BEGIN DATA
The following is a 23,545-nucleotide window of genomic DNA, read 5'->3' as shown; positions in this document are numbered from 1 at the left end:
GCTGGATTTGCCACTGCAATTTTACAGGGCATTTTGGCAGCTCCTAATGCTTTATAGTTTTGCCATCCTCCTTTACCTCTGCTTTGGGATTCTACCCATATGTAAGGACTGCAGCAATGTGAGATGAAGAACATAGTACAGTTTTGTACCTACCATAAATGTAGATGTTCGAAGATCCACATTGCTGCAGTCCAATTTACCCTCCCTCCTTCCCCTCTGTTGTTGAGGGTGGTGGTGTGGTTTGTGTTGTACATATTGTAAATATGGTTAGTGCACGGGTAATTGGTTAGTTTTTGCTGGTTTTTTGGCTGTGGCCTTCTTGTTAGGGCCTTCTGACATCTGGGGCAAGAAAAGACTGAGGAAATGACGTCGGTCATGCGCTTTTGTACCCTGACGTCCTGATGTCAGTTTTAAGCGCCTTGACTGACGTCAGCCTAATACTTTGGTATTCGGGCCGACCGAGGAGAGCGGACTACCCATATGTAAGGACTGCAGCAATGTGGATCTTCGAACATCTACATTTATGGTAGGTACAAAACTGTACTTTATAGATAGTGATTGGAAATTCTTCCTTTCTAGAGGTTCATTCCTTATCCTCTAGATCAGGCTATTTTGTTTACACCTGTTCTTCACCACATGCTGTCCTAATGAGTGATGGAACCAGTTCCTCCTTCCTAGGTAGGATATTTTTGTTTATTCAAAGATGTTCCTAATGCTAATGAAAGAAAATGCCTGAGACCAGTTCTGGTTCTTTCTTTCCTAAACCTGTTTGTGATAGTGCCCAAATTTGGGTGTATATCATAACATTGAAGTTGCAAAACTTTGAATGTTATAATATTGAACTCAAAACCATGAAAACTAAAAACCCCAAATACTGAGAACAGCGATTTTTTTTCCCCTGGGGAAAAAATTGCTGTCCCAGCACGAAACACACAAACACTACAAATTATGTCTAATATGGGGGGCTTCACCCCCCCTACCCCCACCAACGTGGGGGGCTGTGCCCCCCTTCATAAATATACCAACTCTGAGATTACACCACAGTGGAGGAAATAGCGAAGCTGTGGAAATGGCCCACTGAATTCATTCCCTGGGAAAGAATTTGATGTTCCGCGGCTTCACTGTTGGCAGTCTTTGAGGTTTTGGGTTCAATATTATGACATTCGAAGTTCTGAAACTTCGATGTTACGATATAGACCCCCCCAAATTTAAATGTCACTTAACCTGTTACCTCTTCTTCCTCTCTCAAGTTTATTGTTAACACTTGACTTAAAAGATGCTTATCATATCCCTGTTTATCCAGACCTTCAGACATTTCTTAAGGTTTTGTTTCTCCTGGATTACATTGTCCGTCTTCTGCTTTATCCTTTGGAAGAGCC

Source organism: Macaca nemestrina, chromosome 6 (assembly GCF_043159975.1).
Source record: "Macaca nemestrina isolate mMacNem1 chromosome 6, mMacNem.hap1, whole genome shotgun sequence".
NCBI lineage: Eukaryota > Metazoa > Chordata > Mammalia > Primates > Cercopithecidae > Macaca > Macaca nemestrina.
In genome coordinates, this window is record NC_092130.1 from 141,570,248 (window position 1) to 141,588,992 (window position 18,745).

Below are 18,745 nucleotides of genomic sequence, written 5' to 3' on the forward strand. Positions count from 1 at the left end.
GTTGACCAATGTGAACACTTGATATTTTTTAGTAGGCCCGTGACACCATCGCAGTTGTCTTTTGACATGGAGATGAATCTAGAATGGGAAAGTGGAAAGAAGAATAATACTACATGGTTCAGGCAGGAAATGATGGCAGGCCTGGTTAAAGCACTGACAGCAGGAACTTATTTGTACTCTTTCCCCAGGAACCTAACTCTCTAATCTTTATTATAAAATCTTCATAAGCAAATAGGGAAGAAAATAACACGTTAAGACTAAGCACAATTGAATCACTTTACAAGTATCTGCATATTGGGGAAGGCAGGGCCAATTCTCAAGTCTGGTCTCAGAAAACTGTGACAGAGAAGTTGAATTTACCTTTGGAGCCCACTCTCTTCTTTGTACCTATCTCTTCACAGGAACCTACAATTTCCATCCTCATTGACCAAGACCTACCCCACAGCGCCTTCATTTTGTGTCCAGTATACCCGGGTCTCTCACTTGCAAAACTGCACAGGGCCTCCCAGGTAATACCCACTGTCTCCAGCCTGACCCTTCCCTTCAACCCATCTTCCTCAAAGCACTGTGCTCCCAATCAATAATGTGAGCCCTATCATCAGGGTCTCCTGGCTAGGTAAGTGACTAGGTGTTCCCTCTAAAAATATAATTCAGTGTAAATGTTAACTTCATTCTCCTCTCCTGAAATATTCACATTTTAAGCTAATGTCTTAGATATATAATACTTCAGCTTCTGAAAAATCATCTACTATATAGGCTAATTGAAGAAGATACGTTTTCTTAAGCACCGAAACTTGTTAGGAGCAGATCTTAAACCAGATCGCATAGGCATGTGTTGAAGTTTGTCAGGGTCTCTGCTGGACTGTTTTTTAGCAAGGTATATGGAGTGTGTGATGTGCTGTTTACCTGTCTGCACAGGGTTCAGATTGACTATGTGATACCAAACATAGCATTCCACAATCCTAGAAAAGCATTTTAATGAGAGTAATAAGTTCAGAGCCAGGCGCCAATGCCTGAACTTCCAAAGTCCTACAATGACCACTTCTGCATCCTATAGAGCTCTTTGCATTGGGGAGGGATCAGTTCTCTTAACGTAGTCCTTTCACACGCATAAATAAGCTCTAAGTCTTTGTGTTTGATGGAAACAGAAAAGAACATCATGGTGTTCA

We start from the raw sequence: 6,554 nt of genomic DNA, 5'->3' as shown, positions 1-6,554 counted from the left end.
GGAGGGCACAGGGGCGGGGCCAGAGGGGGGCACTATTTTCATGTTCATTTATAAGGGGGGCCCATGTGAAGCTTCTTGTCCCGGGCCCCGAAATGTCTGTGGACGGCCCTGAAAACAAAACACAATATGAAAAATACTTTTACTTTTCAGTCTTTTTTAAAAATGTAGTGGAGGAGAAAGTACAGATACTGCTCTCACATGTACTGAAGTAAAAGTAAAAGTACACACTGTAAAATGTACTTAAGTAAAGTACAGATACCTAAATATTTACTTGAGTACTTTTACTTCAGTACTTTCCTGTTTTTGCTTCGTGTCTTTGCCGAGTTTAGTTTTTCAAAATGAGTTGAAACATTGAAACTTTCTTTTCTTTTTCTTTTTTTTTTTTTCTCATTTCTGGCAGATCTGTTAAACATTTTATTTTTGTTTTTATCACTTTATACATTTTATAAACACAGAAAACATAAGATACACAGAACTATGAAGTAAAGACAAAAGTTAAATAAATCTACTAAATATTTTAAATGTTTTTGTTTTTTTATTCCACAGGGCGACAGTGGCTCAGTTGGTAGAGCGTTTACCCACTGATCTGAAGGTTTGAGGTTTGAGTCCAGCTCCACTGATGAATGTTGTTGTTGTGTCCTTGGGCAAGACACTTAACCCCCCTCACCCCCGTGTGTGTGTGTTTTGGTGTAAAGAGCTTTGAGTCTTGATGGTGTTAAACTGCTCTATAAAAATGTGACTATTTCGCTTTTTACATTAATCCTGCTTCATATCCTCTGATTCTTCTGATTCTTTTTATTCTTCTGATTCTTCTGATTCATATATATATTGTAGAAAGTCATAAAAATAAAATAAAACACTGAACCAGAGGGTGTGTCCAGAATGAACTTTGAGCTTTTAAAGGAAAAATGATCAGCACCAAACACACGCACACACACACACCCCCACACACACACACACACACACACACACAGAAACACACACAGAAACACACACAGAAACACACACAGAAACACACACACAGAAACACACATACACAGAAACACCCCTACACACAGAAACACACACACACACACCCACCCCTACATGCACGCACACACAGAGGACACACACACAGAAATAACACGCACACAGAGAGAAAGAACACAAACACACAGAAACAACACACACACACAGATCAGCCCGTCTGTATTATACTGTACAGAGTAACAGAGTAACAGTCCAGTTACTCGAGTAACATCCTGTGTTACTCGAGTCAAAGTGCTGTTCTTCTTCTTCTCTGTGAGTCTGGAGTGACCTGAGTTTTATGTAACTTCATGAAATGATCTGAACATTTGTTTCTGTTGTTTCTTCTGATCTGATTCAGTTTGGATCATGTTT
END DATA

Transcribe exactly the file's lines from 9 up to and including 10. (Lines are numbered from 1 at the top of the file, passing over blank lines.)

We start from the raw sequence: 6,554 nt of genomic DNA, 5'->3' as shown, positions 1-6,554 counted from the left end.
GGAGGGCACAGGGGCGGGGCCAGAGGGGGGCACTATTTTCATGTTCATTTATAAGGGGGGCCCATGTGAAGCTTCTTGTCCCGGGCCCCGAAATGTCTGTGGACGGCCCTGAAAACAAAACACAATATGAAAAATACTTTTACTTTTCAGTCTTTTTTAAAAATGTAGTGGAGGAGAAAGTACAGATACTGCTCTCACATGTACTGAAGTAAAAGTAAAAGTACACACTGTAAAATGTACTTAAGTAAAGTACAGATACCTAAATATTTACTTGAGTACTTTTACTTCAGTACTTTCCTGTTTTTGCTTCGTGTCTTTGCCGAGTTTAGTTTTTCAAAATGAGTTGAAACATTGAAACTTTCTTTTCTTTTTCTTTTTTTTTTTTTCTCATTTCTGGCAGATCTGTTAAACATTTTATTTTTGTTTTTATCACTTTATACATTTTATAAACACAGAAAACATAAGATACACAGAACTATGAAGTAAAGACAAAAGTTAAATAAATCTACTAAATATTTTAAATGTTTTTGTTTTTTTATTCCACAGGGCGACAGTGGCTCAGTTGGTAGAGCGTTTACCCACTGATCTGAAGGTTTGAGGTTTGAGTCCAGCTCCACTGATGAATGTTGTTGTTGTGTCCTTGGGCAAGACACTTAACCCCCCTCACCCCCGTGTGTGTGTGTTTTGGTGTAAAGAGCTTTGAGTCTTGATGGTGTTAAACTGCTCTATAAAAATGTGACTATTTCGCTTTTTACATTAATCCTGCTTCATATCCTCTGATTCTTCTGATTCTTTTTATTCTTCTGATTCTTCTGATTCATATATATATTGTAGAAAGTCATAAAAATAAAATAAAACACTGAACCAGAGGGTGTGTCCAGAATGAACTTTGAGCTTTTAAAGGAAAAATGATCAGCACCAAACACACGCACACACACACACCCCCACACACACACACACACACACACACACAGAAACACACACAGAAACACACACAGAAACACACACAGAAACACACACACAGAAACACACATACACAGAAACACCCCTACACACAGAAACACACACACACACACCCACCCCTACATGCACGCACACACAGAGGACACACACACAGAAATAACACGCACACAGAGAGAAAGAACACAAACACACAGAAACAACACACACACACAGATCAGCCCGTCTGTATTATACTGTACAGAGTAACAGAGTAACAGTCCAGTTACTCGAGTAACATCCTGTGTTACTCGAGTCAAAGTGCTGTTCTTCTTCTTCTCTGTGAGTCTGGAGTGACCTGAGTTTTATGTAACTTCATGAAATGATCTGAACATTTGTTTCTGTTGTTTCTTCTGATCTGATTCAGTTTGGATCATGTTT